OF&G (Organic Farmers & Growers) has welcomed the latest world organic data published by the Research Institute of Organic Agriculture (FiBL) and IFOAM Organics International. The latest figures show strong worldwide growth in the sector including a 1.7% increase in organically managed land at the end of 2021, with both France and Spain reporting an increase of over 8% compared to 2019.
A total of 20 countries have now reached 10% or more of all agricultural land under organic management. OF&G believe this shows that a significant number of countries now recognise the environmental and economic benefits that organic production delivers.
“There is clear evidence throughout the World Organic Yearbook of the substantial opportunity that organic represents,” says OF&G chief executive, Roger Kerr. “While organically farmed land in the UK remains ahead of the global average at 2.8%, we lack the ambitions of many of our European neighbours.”
As seen at Biofach 2023, the global organic trade fair which hosted the launch of the latest report, support for organic on the European mainland is seen at the most senior government level. The German Federal Minister for Food and Agriculture, Cem Özdemir, described organic as ‘the decisive response to the climate and biodiversity crises and those with a different view should go to the opticians.’
OF&G say Mr Özdemir’s comments also reflect on the increasing concern around the broader potential greenwashing in agriculture. They warn against the misuse of claims around the term ‘regenerative’ when compared with the clear legally defined and internationally recognised organic standards.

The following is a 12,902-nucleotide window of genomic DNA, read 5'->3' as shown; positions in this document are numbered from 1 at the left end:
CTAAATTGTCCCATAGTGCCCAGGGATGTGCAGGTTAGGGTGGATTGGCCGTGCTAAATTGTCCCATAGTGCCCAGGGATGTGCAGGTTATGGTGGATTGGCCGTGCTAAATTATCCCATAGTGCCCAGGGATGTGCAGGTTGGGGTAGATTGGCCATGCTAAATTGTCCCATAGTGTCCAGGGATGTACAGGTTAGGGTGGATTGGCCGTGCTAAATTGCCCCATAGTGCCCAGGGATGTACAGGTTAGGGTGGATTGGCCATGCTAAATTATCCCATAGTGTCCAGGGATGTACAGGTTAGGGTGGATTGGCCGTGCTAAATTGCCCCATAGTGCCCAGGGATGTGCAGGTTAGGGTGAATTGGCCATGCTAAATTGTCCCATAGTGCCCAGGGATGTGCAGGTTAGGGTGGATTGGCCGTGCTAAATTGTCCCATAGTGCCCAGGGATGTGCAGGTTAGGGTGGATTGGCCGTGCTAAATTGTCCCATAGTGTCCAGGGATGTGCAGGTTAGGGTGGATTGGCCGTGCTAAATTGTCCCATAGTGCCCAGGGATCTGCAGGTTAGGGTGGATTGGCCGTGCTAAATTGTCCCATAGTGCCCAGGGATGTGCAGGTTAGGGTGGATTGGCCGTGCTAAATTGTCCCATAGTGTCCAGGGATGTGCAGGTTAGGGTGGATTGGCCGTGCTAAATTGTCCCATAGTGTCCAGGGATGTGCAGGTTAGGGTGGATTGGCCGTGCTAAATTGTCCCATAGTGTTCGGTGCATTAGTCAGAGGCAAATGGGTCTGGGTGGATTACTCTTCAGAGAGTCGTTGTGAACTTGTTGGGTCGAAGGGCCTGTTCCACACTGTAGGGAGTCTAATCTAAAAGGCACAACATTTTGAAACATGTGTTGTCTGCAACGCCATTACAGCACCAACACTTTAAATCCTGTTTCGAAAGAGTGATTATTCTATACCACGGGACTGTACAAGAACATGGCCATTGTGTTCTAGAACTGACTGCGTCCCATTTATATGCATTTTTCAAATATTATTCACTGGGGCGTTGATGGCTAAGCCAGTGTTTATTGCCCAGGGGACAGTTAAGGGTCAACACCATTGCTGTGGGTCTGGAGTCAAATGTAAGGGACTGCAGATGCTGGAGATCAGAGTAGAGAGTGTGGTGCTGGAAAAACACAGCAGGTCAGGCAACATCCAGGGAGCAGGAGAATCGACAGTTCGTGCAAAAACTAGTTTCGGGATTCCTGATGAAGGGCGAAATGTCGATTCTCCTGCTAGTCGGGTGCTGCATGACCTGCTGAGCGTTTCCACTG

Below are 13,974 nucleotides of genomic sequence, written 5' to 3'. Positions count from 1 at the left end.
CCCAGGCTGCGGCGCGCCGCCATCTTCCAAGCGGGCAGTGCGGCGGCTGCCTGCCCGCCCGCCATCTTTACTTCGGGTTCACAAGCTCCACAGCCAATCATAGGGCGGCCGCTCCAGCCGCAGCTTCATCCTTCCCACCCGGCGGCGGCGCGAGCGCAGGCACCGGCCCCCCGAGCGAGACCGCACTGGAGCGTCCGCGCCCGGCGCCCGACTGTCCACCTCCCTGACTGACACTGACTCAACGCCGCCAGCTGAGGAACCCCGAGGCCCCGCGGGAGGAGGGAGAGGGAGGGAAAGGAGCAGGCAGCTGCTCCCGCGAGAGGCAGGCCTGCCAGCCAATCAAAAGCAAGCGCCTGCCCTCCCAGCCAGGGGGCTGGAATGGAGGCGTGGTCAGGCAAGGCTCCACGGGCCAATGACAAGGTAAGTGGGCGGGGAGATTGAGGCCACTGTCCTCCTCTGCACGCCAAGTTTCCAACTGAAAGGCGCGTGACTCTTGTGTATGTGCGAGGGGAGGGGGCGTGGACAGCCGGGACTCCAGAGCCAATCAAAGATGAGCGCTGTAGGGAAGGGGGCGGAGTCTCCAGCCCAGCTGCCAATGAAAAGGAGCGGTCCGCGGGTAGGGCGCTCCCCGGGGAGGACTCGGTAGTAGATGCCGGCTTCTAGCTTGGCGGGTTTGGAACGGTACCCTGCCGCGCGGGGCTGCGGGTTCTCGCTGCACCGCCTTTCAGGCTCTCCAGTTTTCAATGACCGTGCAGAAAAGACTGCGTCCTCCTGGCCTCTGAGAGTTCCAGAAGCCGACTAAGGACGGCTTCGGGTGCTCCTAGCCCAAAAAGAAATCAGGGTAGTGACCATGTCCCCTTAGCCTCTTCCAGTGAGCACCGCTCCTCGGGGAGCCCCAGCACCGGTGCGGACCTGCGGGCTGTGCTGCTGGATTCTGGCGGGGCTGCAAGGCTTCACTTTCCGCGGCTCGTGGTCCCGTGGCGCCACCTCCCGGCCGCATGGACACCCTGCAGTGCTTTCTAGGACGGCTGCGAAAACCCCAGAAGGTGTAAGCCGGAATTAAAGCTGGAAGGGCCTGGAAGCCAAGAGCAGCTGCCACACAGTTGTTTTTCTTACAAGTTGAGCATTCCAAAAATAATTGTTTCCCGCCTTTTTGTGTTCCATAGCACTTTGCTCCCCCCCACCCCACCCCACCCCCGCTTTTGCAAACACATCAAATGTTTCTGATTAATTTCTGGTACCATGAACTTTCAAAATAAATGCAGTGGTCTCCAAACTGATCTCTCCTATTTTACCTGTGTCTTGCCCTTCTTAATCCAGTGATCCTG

“There is a lot of noise around regenerative, but defining it is a little like trying to nail jelly to the wall. To be clear, all regenerative aspirations are already firmly embedded in international organic principles. Organic is and has been doing the right thing for decades and the latest global data corroborates this position,” says Mr Kerr.
When looking to the future, OF&G believe the UK must stop ‘treading water’ and commit to greater public support for organic considering what’s happening around the world.
“The significant increases in both organic land area and market growth can be seen as a sign of the clear recognition of the value organic can deliver for forward-thinking governments, as seen through such initiatives as the European Farm to Fork Strategy which provides clear guidance on creating a ‘fair, healthy and environmentally-friendly food system’.
“We are being told that our food and farming must adapt to the threat of climate change, whilst reversing the degradation of soils and the loss of biodiversity. Organic is resilient because it is a whole system approach where practices work in synergy with each other to address these challenges simultaneously.
“Public support for organics is not at the level that we would like to see in the UK and we believe the Government can and should offer much greater support with clear and unambiguous messaging. Organic represents a recognisable and viable way for farmers to be rewarded for their efforts while delivering on the Government’s environmental aims,” concludes Mr Kerr.
 The World of Organic Agriculture - Statistics and Emerging Trends 2023 (fibl.org)
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